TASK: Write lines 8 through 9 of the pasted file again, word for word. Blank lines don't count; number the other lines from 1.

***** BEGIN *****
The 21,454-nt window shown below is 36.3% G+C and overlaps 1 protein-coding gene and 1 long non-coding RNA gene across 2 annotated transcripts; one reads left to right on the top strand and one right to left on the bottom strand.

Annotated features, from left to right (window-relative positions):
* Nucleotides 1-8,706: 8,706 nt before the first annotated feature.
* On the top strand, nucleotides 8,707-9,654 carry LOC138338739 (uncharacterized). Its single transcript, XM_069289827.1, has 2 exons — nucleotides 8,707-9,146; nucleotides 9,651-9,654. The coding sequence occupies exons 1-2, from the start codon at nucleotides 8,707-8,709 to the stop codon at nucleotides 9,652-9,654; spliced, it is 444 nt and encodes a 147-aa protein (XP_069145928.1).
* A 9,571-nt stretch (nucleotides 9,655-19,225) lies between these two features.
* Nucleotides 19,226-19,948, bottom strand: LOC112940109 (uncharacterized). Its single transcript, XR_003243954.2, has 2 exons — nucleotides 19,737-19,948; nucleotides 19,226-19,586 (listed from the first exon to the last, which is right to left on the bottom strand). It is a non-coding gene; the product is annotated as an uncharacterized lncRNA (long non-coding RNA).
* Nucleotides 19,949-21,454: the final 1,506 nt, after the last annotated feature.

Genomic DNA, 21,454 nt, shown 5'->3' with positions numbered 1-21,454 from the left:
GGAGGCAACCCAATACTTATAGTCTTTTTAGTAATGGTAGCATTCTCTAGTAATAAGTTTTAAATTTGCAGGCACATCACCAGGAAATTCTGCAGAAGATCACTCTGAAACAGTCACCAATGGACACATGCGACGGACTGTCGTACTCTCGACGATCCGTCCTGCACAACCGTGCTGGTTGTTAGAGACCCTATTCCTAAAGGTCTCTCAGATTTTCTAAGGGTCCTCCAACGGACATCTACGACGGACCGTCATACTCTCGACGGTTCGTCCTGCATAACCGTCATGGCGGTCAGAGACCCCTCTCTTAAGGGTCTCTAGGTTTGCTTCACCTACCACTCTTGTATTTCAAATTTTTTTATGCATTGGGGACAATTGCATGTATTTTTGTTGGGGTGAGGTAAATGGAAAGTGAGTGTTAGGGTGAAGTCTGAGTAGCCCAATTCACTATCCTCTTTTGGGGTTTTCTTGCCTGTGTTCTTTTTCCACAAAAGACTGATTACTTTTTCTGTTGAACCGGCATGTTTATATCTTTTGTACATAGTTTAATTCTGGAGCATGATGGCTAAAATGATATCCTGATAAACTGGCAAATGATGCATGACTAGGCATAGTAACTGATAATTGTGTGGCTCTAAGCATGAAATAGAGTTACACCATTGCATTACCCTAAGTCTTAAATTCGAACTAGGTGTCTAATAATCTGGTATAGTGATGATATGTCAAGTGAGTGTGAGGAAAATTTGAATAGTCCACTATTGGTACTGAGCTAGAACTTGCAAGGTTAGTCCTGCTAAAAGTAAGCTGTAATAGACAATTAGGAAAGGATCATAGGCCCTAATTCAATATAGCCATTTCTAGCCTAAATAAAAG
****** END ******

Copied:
Genomic DNA, 21,454 nt, shown 5'->3' with positions numbered 1-21,454 from the left:
GGAGGCAACCCAATACTTATAGTCTTTTTAGTAATGGTAGCATTCTCTAGTAATAAGTTTTAAATTTGCAGGCACATCACCAGGAAATTCTGCAGAAGATCACTCTGAAACAGTCACCAATGGACACATGCGACGGACTGTCGTACTCTCGACGATCCGTCCTGCACAACCGTGCTGGTTGTTAGAGACCCTATTCCTAAAGGTCTCTCAGATTTTCTAAGGGTCCTCCAACGGACATCTACGACGGACCGTCATACTCTCGACGGTTCGTCCTGCATAACCGTCATGGCGGTCAGAGACCCCTCTCTTAAGGGTCTCTAGGTTTGCTTCACCTACCACTCTTGTATTTCAAATTTTTTTATGCATTGGGGACAATTGCATGTATTTTTGTTGGGGTGAGGTAAATGGAAAGTGAGTGTTAGGGTGAAGTCTGAGTAGCCCAATTCACTATCCTCTTTTGGGGTTTTCTTGCCTGTGTTCTTTTTCCACAAAAGACTGATTACTTTTTCTGTTGAACCGGCATGTTTATATCTTTTGTACATAGTTTAATTCTGGAGCATGATGGCTAAAATGATATCCTGATAAACTGGCAAATGATGCATGACTAGGCATAGTAACTGATAATTGTGTGGCTCTAAGCATGAAATAGAGTTACACCATTGCATTACCCTAAGTCTTAAATTCGAACTAGGTGTCTAATAATCTGGTATAGTGATGATATGTCAAGTGAGTGTGAGGAAAATTTGAATAGTCCACTATTGGTACTGAGCTAGAACTTGCAAGGTTAGTCCTGCTAAAAGTAAGCTGTAATAGACAATTAGGAAAGGATCATAGGCCCTAATTCAATATAGCCATTTCTAGCCTAAATAAAAG